It looks like you're using an Ad Blocker.

Please white-list or disable AboveTopSecret.com in your ad-blocking tool.

Thank you.

 

Some features of ATS will be disabled while you continue to use an ad-blocker.

 

Everybody Is Doing it!

page: 1
1

log in

join
share:

posted on May, 31 2009 @ 09:32 AM
link   
This story is indicative of what I have been observing in real life. I have so many relatives who giggled at my overly-prepared tendencies a few years ago and for the last eight months they have all been stocking up and hunkering down. The funny thing is, now I'm kind of over it! Just too much doom I guess.


www.statesman.com...


SAN DIEGO — Six months ago, Jim Wiseman didn't even have a spare nutrition bar in his kitchen cabinet.

Now, the 54-year-old businessman and father of five has a backup generator, a water filter, a grain mill and a 4-foot-tall pile of emergency food tucked in his home in the San Diego suburb of La Jolla.

Wiseman isn't alone. Emergency supply retailers and military surplus stores nationwide have seen business boom in the past few months as more Americans spooked by the economy rush to stock up on gear that was once the domain of hard-core survivalists.

These people snapping up everything from water purification tablets to thermal blankets shatter the survivalist stereotype: They are mostly urban professionals with mortgages, SUVs, solid jobs and a twinge of embarrassment about their newfound hobby.

From teachers to real estate agents, these budding emergency gurus say the dismal economy has made them prepare for financial collapse as if it were an oncoming Category 5 hurricane. They worry about rampant inflation, runs on banks, bare grocery shelves and power failures that could make taps run dry...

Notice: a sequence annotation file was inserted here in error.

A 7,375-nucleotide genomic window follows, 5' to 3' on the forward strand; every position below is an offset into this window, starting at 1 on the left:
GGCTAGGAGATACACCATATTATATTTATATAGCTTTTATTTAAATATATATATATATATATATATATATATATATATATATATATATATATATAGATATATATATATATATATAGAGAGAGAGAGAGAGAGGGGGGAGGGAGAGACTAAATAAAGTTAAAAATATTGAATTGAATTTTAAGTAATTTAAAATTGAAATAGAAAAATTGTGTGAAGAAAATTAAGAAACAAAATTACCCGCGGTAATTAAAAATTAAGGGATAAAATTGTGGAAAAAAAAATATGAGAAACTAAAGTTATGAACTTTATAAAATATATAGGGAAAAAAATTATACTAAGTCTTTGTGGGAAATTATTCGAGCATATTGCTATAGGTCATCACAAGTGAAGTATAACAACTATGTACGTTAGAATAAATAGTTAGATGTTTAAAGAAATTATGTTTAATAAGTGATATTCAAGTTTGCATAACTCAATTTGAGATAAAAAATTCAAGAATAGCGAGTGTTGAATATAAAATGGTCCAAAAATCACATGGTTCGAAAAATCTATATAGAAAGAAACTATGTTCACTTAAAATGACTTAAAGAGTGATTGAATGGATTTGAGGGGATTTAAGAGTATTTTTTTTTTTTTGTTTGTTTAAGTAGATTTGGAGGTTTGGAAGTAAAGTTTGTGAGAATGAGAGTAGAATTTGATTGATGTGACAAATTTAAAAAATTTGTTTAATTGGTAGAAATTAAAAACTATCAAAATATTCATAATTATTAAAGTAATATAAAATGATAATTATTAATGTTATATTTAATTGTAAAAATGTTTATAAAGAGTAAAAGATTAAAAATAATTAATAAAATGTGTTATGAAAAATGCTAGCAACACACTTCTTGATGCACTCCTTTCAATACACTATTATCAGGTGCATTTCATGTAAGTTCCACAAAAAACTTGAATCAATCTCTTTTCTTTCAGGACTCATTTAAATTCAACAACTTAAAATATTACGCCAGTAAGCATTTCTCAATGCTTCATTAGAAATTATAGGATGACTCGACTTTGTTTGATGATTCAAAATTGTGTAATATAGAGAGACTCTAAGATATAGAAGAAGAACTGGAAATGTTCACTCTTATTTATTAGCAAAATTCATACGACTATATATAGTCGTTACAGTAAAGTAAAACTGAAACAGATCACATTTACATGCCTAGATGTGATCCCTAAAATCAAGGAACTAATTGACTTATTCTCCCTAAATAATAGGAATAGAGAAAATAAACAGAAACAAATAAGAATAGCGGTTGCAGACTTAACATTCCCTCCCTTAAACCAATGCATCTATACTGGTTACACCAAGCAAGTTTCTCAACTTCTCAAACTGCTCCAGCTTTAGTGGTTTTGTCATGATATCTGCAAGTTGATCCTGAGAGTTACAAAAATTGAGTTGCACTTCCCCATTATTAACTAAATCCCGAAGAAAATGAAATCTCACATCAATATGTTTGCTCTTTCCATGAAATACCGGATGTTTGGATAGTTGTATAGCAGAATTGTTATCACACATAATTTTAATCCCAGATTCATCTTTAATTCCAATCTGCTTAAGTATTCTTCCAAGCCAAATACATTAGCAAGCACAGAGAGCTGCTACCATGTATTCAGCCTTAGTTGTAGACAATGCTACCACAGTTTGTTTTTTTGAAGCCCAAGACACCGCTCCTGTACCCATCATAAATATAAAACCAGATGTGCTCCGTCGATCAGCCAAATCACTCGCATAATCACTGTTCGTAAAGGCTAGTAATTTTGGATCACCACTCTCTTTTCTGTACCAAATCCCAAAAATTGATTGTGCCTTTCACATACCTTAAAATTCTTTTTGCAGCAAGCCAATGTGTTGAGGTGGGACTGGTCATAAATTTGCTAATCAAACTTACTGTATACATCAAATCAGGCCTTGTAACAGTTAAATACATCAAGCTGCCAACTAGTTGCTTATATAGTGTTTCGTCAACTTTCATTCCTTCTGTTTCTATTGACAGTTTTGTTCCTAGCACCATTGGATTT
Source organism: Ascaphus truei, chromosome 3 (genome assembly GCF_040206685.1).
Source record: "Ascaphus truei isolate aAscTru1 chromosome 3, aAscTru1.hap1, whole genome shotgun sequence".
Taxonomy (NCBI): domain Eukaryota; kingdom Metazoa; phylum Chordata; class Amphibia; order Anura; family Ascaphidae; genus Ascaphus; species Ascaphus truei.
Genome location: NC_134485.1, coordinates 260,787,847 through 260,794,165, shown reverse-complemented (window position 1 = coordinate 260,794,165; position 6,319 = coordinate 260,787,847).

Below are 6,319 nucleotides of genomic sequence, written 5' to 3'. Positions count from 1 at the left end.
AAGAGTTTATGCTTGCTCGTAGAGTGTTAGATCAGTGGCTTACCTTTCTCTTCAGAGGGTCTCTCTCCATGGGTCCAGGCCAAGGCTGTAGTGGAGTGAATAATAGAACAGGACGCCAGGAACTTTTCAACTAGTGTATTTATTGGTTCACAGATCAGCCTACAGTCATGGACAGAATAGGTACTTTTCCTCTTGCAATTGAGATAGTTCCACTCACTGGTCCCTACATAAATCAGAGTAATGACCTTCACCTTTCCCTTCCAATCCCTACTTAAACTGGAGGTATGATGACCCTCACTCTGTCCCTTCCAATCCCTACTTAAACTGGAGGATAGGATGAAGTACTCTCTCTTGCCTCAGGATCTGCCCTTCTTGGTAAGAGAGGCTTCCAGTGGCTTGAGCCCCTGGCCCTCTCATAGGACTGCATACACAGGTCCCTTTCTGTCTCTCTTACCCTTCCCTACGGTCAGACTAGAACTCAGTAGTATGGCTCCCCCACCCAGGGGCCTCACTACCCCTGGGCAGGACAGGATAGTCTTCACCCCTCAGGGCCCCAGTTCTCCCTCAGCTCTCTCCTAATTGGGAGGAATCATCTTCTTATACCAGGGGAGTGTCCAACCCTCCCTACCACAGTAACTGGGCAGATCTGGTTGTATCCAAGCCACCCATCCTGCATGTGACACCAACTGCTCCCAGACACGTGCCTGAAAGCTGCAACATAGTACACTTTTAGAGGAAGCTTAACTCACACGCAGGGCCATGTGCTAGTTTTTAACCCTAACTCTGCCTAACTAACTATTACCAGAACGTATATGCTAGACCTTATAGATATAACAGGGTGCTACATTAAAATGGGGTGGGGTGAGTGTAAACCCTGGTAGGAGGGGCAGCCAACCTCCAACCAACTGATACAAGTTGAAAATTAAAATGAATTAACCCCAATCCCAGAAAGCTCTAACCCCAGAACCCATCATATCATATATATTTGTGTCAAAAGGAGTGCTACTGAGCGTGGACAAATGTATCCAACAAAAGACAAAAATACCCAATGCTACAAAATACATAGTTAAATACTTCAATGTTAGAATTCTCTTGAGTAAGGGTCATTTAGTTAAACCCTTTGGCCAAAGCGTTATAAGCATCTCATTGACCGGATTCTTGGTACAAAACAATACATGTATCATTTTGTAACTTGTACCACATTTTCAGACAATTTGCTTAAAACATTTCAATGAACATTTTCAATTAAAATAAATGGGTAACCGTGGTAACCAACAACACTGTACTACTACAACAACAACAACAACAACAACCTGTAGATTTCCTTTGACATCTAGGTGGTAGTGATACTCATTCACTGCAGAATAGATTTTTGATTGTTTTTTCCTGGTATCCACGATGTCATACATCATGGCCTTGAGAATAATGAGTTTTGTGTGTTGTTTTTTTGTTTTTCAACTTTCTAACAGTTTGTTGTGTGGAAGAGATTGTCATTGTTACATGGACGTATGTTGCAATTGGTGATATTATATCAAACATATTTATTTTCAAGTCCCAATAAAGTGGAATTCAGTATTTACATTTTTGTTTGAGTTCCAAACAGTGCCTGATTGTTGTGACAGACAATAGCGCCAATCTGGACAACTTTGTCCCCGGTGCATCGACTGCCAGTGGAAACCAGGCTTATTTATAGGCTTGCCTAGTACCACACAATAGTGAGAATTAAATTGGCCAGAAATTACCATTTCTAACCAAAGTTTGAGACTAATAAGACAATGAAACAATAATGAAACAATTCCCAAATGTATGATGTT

...Art Markman, a cognitive psychologist, said he's not surprised by the reaction of some to the nation's financial woes, even though it may seem irrational. In an increasingly global and automated society, most people are dependent on strangers and systems they don't understand — and the human brain isn't programmed to work that way.

"We have no real causal understanding of the way our world works at all," said Markman, a professor at the University of Texas. "When times are good, you trust that things are working, but when times are bad, you realize you don't have a clue what you would do if the supermarket didn't have goods on the shelves and that if the banks disappear, you have no idea where your money is."




posted on May, 31 2009 @ 09:35 AM
link   

Originally posted by kosmicjack
now I'm kind of over it!

I think ya' need to get back in it.
Have a 3 month supply on hand and rotate.
I'm sure you remember how ....

As for the article - I don't think everyone is doing it. More people are ... and I wish more would ... but people like our relatives still ridicule us for our preparedness and precautions. We've learned not to discuss it with anyone.



posted on May, 31 2009 @ 09:40 AM
link   
Rest assured, I'm not unprepared...just growing very weary of the constant vigilance.



posted on May, 31 2009 @ 09:47 AM
link   
I wish more folks around here were doing it. EVERY time a hurricane has threatened us in the past 10+ years, there is a feeding frenzy at the stores........ People getting stuff that -- in my opinion -- they should already have.